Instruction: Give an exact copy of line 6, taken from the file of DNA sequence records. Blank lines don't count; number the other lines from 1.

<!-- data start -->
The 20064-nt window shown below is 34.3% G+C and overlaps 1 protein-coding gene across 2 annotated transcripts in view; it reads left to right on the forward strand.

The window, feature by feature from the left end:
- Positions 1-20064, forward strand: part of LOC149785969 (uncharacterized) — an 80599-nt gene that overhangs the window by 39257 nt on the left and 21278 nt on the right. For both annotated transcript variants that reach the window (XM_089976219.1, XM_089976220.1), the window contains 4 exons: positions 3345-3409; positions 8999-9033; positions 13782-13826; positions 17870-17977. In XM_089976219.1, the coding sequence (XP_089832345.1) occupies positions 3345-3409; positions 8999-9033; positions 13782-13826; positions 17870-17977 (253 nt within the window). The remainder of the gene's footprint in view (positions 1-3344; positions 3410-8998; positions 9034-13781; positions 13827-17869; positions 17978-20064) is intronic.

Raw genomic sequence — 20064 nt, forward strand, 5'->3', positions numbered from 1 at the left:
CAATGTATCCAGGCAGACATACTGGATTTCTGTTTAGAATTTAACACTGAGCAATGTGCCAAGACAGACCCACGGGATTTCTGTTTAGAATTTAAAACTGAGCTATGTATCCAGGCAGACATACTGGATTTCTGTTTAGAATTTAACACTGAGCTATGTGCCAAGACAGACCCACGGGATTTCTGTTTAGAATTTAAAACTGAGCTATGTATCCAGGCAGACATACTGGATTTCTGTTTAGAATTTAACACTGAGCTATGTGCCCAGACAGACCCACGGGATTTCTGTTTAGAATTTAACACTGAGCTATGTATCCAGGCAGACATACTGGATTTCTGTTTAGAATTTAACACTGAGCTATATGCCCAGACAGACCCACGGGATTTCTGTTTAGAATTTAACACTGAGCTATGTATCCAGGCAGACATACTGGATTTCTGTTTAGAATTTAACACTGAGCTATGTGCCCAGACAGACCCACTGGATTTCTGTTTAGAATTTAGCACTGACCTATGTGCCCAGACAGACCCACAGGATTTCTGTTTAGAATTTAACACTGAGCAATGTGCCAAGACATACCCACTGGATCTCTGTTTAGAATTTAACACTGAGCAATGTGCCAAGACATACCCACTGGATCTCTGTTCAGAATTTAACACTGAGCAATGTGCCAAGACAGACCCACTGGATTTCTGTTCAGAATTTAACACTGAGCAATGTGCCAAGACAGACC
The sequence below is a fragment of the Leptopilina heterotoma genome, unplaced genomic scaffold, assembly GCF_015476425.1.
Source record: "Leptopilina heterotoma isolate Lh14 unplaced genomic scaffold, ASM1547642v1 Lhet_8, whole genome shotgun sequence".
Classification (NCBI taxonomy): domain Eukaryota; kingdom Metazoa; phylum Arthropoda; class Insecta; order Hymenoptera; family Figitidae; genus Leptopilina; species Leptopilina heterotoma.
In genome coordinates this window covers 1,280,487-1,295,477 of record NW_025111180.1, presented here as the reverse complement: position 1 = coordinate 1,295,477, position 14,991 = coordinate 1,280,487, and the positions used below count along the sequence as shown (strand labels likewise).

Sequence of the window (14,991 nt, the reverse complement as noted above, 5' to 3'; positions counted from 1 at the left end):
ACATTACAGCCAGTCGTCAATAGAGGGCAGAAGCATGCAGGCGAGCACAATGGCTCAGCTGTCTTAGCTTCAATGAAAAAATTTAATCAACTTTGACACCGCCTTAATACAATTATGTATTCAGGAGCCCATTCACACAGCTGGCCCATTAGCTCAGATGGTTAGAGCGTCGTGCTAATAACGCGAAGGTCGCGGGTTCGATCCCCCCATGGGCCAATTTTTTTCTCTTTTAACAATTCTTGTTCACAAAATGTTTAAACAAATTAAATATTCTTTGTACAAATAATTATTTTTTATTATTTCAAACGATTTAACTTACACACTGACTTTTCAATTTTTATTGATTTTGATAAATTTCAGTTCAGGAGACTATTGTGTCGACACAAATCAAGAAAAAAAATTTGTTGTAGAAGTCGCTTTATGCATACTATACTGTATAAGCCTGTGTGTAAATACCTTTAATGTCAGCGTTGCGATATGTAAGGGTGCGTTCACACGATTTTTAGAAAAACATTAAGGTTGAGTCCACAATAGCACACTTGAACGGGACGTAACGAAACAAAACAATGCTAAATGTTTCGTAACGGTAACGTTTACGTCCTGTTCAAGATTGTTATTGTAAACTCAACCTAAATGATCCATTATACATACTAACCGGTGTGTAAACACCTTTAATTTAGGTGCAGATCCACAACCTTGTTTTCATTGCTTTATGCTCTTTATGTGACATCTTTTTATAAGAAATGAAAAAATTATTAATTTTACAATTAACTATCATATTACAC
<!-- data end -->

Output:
The sequence below is a fragment of the Leptopilina heterotoma genome, unplaced genomic scaffold, assembly GCF_015476425.1.